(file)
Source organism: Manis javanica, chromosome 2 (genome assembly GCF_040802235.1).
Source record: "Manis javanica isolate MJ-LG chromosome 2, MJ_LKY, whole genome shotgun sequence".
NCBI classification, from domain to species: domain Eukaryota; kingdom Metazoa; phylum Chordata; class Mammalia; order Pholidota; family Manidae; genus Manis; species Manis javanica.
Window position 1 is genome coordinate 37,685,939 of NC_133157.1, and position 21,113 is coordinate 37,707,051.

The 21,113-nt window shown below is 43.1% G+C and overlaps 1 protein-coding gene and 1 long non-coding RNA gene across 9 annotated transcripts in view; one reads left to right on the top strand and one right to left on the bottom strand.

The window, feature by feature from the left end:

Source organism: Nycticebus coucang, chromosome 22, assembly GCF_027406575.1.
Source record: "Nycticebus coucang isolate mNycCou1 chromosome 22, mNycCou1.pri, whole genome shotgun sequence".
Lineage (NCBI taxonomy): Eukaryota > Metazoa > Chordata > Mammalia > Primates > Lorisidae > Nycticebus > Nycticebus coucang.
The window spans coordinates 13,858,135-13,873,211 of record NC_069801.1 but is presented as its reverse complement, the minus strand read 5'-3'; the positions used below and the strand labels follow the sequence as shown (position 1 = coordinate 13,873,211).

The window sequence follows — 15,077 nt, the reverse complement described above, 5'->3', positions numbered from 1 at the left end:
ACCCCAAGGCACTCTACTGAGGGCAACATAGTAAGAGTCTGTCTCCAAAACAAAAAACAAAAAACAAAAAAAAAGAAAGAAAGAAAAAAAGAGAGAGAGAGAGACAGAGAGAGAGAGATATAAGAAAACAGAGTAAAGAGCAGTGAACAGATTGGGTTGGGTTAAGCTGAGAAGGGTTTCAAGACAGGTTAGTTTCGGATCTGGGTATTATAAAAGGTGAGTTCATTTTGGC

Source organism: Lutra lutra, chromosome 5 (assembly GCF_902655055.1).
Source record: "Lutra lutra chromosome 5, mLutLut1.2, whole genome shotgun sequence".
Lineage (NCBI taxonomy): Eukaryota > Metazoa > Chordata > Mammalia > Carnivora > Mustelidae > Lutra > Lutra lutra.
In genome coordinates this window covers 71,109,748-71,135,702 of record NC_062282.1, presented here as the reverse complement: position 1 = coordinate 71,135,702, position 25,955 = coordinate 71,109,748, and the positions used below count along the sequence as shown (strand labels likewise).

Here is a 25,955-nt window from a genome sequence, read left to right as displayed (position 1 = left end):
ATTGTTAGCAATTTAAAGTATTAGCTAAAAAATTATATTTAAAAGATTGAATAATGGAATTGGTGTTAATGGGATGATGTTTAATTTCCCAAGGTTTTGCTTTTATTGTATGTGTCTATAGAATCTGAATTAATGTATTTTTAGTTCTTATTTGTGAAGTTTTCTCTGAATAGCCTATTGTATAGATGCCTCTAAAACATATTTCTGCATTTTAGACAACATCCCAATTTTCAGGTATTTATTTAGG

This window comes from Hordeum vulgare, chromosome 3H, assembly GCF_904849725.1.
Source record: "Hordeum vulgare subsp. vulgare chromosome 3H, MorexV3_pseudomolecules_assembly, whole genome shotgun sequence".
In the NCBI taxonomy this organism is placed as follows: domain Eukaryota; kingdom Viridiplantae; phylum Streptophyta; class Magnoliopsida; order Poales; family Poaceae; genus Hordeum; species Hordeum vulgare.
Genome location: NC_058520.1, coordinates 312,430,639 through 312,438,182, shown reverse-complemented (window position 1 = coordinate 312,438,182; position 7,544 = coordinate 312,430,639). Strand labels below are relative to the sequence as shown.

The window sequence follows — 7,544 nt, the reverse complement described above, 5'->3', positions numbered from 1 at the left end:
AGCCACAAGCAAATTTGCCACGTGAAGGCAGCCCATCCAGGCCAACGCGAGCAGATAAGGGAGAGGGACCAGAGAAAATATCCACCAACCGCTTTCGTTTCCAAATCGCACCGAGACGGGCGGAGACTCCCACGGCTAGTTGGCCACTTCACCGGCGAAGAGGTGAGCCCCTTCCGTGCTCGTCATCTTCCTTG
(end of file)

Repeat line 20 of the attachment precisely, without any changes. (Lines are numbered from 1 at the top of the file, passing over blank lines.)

Source record: "Hordeum vulgare subsp. vulgare chromosome 3H, MorexV3_pseudomolecules_assembly, whole genome shotgun sequence".